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Life beyond big data : governing with little analytics

Amoore, L.; Piotukh, V.

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Authors

V. Piotukh



Abstract

The twenty-first-century rise of big data marks a significant break with statistical notions of what is of interest or concern. The vast expansion of digital data has been closely intertwined with the development of advanced analytical algorithms with which to make sense of the data. The advent of techniques of knowledge discovery affords some capacity for the analytics to derive the object or subject of interest from clusters and patterns in large volumes of data, otherwise imperceptible to human reading. Thus, the scale of the big in big data is of less significance to contemporary forms of knowing and governing than what we will call the little analytics. Following Henri Bergson's analysis of forms of perception which ‘cut out’ a series of figures detached from the whole, we propose that analytical algorithms are instruments of perception without which the extensity of big data would not be comprehensible. The technologies of analytics focus human attention and decision on particular persons and things of interest, whilst annulling or discarding much of the material context from which they are extracted. Following the algorithmic processes of ingestion, partitioning and memory, we illuminate how the use of analytics engines has transformed the nature of analysis and knowledge and, thus, the nature of the governing of economic, social and political life.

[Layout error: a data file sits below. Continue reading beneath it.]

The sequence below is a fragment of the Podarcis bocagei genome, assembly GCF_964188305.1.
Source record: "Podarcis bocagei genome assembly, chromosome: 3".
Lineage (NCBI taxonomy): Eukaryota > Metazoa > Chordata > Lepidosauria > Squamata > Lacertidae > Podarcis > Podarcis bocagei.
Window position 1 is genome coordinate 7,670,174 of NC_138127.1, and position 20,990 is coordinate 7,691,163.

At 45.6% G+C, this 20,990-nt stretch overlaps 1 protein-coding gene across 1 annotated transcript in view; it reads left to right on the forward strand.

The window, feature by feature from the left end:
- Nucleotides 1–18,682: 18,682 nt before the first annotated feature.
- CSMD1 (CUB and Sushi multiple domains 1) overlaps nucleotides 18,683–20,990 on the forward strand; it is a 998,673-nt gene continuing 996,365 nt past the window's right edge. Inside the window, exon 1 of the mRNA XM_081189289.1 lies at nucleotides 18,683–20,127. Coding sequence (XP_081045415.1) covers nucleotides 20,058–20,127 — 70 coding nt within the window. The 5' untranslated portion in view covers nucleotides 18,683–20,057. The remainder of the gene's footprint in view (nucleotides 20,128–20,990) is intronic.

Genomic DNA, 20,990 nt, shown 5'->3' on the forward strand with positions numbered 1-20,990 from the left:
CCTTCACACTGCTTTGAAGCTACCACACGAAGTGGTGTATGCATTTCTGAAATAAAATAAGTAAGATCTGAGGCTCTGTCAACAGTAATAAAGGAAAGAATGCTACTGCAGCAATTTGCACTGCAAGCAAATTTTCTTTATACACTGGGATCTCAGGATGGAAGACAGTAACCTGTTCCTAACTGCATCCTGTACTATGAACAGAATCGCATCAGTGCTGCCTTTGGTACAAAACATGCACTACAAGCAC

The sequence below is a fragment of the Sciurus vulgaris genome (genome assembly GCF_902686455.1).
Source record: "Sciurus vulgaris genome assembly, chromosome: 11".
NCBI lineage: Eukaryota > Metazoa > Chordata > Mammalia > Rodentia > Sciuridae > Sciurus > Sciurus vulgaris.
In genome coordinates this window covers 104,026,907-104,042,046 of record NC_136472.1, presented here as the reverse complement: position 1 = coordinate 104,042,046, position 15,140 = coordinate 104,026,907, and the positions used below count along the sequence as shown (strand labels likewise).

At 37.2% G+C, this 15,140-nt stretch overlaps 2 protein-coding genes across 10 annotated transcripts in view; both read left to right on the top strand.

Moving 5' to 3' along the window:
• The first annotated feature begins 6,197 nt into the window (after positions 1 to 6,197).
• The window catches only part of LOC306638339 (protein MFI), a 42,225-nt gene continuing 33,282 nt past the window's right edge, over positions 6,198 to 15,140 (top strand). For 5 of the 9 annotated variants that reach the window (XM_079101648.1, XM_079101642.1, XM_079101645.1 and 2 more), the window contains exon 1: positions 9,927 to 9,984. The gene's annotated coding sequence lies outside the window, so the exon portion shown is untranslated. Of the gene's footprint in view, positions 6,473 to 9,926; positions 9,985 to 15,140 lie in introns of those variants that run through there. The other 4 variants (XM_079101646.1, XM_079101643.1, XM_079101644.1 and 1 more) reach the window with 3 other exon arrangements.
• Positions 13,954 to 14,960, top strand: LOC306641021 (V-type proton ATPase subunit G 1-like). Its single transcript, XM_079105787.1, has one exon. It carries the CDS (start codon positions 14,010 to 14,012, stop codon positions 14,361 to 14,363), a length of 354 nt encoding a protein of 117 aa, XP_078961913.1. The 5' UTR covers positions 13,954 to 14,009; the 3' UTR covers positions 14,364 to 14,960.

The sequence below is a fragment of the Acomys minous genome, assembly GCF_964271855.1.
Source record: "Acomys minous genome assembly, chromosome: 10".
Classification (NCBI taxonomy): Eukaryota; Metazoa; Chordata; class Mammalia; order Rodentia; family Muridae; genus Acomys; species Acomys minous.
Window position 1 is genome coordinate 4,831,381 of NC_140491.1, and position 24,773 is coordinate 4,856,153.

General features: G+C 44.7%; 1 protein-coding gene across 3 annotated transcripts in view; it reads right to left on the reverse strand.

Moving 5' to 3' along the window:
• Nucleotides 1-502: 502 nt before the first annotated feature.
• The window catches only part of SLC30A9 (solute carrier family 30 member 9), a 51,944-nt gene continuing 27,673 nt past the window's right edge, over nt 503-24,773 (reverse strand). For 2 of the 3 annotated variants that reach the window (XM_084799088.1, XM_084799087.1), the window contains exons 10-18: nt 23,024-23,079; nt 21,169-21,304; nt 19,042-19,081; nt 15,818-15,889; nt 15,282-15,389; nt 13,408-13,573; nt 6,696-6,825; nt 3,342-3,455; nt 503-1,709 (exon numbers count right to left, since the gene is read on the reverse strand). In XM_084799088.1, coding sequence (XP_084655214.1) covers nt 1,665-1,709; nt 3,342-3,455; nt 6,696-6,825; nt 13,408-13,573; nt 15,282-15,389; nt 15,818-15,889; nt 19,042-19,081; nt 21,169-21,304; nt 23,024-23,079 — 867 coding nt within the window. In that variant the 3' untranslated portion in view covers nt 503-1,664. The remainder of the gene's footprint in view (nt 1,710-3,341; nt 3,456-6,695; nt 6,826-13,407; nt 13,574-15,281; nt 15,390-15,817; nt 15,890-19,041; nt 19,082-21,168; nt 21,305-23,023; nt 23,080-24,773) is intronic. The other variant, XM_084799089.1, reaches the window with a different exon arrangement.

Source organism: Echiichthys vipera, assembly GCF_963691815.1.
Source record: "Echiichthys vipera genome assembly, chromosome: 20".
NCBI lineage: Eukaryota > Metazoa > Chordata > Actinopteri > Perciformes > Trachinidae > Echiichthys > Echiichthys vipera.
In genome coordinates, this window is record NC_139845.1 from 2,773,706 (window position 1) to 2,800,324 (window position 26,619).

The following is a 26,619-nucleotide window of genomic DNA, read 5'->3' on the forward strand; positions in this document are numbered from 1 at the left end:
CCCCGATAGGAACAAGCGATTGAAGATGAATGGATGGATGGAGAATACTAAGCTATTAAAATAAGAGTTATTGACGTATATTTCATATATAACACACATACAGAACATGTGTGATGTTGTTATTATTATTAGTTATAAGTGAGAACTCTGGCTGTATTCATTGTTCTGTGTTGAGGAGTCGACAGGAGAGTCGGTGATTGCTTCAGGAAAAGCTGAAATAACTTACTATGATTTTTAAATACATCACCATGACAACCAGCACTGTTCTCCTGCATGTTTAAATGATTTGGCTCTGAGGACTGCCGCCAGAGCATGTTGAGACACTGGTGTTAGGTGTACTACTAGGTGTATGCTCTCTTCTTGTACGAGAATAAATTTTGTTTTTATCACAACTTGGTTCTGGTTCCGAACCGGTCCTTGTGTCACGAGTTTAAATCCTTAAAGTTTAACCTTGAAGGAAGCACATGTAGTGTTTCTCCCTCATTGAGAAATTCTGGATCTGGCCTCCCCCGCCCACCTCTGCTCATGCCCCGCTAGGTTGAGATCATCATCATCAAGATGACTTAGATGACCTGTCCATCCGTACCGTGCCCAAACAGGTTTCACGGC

Citation

Amoore, L., & Piotukh, V. (2015). Life beyond big data : governing with little analytics. Economy and Society, 44(3), 341-366. https://doi.org/10.1080/03085147.2015.1043793

Journal Article Type Article
Acceptance Date Mar 23, 2015
Online Publication Date Sep 4, 2015
Publication Date Jul 1, 2015
Deposit Date Mar 25, 2015
Publicly Available Date Jan 1, 2017
Journal Economy and Society
Print ISSN 0308-5147
Electronic ISSN 1469-5766
Publisher Taylor and Francis Group
Peer Reviewed Peer Reviewed
Volume 44
Issue 3
Pages 341-366
DOI https://doi.org/10.1080/03085147.2015.1043793
Keywords Analytics, Algorithm, Big data, Knowledge discovery, Bergson, Technology.

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